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NZ Tech Team Challenges World To Give Racism The Boot On Twitter

Areto Labs launches campaign to combat football racism using a “fanbot” for good

Tech start-up and social enterprise, Areto Labs, has officially launched a crowdfunding campaign called Give Racism the Boot to activate a Twitter bot that will combat racism on Twitter directed at England football players Marcus Rashford, Jadon Sancho and Bukayo Saka, who received thousands of racist messages on social media after the Euro 2020 final.

“When we saw the racist abuse that Rashford, Sancho and Saka received, we weren’t surprised - analysing this stuff is our day job - but we were nonetheless disappointed,” explains Areto Labs co-founder and chief product officer Jacqueline Comer. “As sports fans and tech specialists, we thought we could put our heads together and came up with a way to empower fans around the world to use our AI-powered tech to change the conversation directed at those players into something more positive and inclusive.”

“We thought, if the social media companies aren’t going to take action, we will. These three England players received online abuse from people all around the world. This is an international problem and with New Zealand hosting three world cup tournaments we need to step up and think about how we will support players on and off the field,” explains Auckland-based Rebecca Lee, Areto Labs’ director of product innovation.

And while this is an international problem, Comer and Lee think they can make a world of difference for players' mental health and wellness from right here in New Zealand. Comer: “We want every fan around the world who believes racism has no place in football to have a hand in supporting these players by combating the hate with messages of support.”

The “fanbot” uses artificial intelligence to identify racist or abusive tweets directed at Rashford, Sancho and Saka and automatically posts positive tweets from fans in response. Fans of all ages can write their positive tweets when they pledge their financial support for the fanbot.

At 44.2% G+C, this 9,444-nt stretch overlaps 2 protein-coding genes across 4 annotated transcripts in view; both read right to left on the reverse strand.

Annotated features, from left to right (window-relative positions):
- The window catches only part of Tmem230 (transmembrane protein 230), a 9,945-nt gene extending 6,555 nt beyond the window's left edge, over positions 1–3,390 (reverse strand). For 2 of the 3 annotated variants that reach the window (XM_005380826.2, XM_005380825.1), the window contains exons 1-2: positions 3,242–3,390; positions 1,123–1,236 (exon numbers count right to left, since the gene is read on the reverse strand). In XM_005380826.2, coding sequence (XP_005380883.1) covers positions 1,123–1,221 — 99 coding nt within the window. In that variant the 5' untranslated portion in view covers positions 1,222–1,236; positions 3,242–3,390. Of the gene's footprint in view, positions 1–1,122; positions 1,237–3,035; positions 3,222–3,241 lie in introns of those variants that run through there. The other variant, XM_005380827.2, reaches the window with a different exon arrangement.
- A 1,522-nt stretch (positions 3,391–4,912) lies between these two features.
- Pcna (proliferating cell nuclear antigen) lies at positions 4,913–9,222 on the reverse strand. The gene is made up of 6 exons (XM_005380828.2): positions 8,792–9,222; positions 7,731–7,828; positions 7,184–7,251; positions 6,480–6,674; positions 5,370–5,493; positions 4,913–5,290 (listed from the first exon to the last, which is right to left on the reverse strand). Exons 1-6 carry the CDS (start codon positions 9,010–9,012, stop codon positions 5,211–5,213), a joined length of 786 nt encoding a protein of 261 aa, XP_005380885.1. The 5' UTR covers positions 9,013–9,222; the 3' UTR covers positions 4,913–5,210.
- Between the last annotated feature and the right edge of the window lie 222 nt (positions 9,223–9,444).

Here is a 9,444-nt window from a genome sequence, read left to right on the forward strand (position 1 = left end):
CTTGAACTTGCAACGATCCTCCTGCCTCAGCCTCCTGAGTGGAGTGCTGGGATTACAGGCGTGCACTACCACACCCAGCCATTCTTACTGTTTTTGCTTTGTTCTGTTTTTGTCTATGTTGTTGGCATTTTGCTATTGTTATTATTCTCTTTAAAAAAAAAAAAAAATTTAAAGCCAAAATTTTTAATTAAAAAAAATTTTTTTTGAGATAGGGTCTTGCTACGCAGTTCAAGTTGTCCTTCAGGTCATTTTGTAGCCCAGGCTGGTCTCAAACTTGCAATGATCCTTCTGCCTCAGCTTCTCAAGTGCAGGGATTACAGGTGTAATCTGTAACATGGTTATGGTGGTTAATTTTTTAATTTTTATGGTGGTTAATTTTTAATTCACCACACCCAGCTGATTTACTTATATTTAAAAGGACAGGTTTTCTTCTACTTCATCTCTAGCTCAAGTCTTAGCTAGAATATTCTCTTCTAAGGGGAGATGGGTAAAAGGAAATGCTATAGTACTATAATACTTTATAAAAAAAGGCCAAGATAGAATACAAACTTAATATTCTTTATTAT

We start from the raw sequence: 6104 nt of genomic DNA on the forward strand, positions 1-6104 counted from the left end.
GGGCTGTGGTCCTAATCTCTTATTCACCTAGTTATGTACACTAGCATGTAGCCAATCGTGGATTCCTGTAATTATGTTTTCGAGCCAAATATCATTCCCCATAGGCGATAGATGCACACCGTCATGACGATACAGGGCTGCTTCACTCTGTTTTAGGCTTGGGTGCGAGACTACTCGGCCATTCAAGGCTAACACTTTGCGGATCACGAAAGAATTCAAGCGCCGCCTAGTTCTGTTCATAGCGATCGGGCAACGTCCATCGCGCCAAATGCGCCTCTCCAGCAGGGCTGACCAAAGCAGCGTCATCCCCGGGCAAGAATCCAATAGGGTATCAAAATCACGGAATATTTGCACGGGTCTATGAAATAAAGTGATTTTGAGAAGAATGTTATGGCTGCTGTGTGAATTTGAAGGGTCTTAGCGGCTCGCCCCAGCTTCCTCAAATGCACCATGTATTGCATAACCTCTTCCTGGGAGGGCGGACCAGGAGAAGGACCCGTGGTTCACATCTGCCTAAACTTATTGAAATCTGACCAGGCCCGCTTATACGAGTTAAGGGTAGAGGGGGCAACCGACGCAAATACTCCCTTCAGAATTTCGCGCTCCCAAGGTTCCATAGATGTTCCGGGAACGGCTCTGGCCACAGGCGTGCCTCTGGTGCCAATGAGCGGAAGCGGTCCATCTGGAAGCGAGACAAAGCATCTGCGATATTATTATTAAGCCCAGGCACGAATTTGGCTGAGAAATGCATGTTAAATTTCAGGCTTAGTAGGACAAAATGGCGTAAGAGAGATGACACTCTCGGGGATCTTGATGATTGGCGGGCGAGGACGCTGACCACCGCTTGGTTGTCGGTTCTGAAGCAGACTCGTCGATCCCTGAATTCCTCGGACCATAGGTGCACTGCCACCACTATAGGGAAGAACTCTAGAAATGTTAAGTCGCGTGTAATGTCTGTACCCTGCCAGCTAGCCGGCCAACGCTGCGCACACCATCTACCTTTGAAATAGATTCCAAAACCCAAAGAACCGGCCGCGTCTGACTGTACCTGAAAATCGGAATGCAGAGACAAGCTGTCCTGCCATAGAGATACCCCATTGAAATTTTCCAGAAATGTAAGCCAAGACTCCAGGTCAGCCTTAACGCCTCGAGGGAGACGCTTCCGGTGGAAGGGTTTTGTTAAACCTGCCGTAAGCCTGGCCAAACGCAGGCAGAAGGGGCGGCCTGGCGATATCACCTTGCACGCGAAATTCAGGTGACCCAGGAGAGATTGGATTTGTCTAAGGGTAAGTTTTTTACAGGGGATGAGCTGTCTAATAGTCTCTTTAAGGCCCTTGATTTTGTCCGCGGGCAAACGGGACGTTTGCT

Lee: “We really wanted this to come from fans, who can show their support using more than a hashtag, with our bot amplifying their collective voices. We want the players to see we have their back and the platforms to see fans have had enough of the abuse the players will see who is standing by them and the platforms can from regular people like us who are tired of the trolls attacking our favourite players, who can tell the trolls and platforms once and for all that enough is enough.”

Areto Labs is asking fans around the world to pitch in $5 or more to get their Fanbot up and running, and are hoping to raise $15,000 by the time the FA Cup Season starts in mid-August so they can run the bot for the first couple of months of the season.

“We’d love to extend the bot to other players and ideally run the tech for the whole season, but that’ll depend on the level of support we receive,” explains Comer.

Areto Labs has successfully launched similar technology called ParityBOT in Canada, New Zealand and The United States to support women running for political office, and they’re looking to expand the technology to other sectors who experience high levels of online hate like journalists, public figures, athletes, influencers and anyone who uses social media to advance their causes or careers.

About Areto Labs: Areto Labs is on a mission to dismantle online toxicity through positive interventions. Their vision is equality for humanity through a more positive internet. They have just launched their first B2B bot called Coach that helps organisations build inclusive cultures.

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